It’s a Boy!

I completed medical school more than 30 years ago. Medical education, like most aspects of life, has changed drastically in the past several decades with the advent of the Internet and electronic education programs and modules.  I come from the pre-cellular telephone and personal computer era when dinosaurs like me carried loads of textbooks and sat dutifully through hours of classroom lectures taking copious notes.  Frighteningly, I even recall college chemistry and physics classes where we were required to use a slide rule for mathematical calculations.  Oh, the humanity!

At the time I was a medical student, most medical school curricula required you to spend your first two years in lectures and in laboratories learning anatomy, normal body functions, biochemistry, disease pathophysiology, pharmacology, diagnostic studies, and treatment options. All of us were excited and nervous in the summer of our third year because we were beginning our clinical rotations.  The third year was comprised of three months of internal medicine, three months of surgery, and two months each of pediatrics, obstetrics/gynecology, and psychiatry.  The fourth year of medical school had few required rotations and provided an opportunity to take electives specific or helpful in whichever career field a student had chosen.  I enjoyed all of my third year rotations, despite realizing by fall of my third year that surgery was the career path making the most sense for me.

In the spring of my third year of medical school, I did a four-week rotation on a busy obstetrics service. It was great fun because the obstetrics faculty and residents allowed us to assist during normal deliveries, and then actually allowed students to deliver a few babies.  The experience was certain to cause some tachycardia in the medical students, but after delivering the baby, clamping and cutting the umbilical cord, and handing the child to the mother, a sense of great accomplishment was assured.  It was exhilarating and satisfying.  I was glad I had played lots of sports like baseball, basketball, and football growing up; you need a sure set of hands as those new babies are slippery.

Over three decades later, I had not thought about delivering babies or anything to do with obstetrics. I am a surgical oncologist.  The malignant or benign tumors I remove are a source of pain, angst, aggravation, and fear for my patients.   After providing care for thousands of patients over the course of my career it is rare to encounter something that startles me.  But I can still be surprised and I enjoy a good practical joke, even when played on me.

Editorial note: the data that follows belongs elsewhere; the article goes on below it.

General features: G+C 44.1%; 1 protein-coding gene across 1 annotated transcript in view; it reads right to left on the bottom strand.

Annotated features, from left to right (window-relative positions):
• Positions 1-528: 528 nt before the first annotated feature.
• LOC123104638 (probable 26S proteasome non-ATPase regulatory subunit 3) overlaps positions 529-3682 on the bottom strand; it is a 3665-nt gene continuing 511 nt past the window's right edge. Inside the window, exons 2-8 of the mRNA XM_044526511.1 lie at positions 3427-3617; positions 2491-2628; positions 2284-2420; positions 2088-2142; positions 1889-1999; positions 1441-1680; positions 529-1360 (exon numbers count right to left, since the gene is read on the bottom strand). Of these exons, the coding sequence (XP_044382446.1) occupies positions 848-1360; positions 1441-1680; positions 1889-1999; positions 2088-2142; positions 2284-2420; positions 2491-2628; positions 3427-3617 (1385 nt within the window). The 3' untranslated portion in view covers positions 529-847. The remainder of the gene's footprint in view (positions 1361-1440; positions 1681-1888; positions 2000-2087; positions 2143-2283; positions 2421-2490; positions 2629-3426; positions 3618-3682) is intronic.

Several years ago a young woman not yet 30 years old was referred to me with a very large liver tumor. The patient had seen her local physician and reported she felt bloated and unable to eat a normal size meal.  The referring physician examined her and was astonished to palpate a large abdominal mass. When I first walked in to the examination room to meet her and her husband, when she stood I wondered if she was pregnant.  She had an obviously protuberant belly and I had not yet seen her magnetic resonance imaging (MRI) scans.

We spoke for ten or fifteen minutes and then I performed an abdominal examination. With her lying supine on the examination room table, it was possible to palpate a mass originating in her upper abdomen and extending well below her umbilicus.  The mass was not tender but was firm.  After completing the evaluation, I walked out and loaded the disk with her MRI scans onto my computer workstation.  When I opened the abdominal images, I let out a low whistle.  Quickly, every physician, resident, nurse, and student in clinic was clustered around the computer screen.  A couple of representative images explaining their interest and excitement are seen in the two images below.



Almost the entire right lobe and the medial segment of the left lobe of her liver was occupied by an enormous tumor. There were areas of necrosis, or dead tissue, and other regions demonstrating recent hemorrhage, or bleeding into this tumor.  The characteristics and MRI appearance were all consistent with a benign type of liver tumor called a giant cavernous hemangioma. The term giant was an understatement in this young lady. Hemangiomas are abnormal, but not malignant, spongy collections of blood vessels which can occur in many solid organs in the body. A familiar type of hemangioma is one arising in the skin (which is a large solid organ), known by the common vernacular name as a port wine stain.

This tumor was massive and clearly causing symptoms, so even though benign, I recommended surgical removal. I knew the operation would be a hepatobiliary surgery tour de force because the right and middle hepatic veins were compressed and the tumor abutted and bowed the main, left, and right portal veins.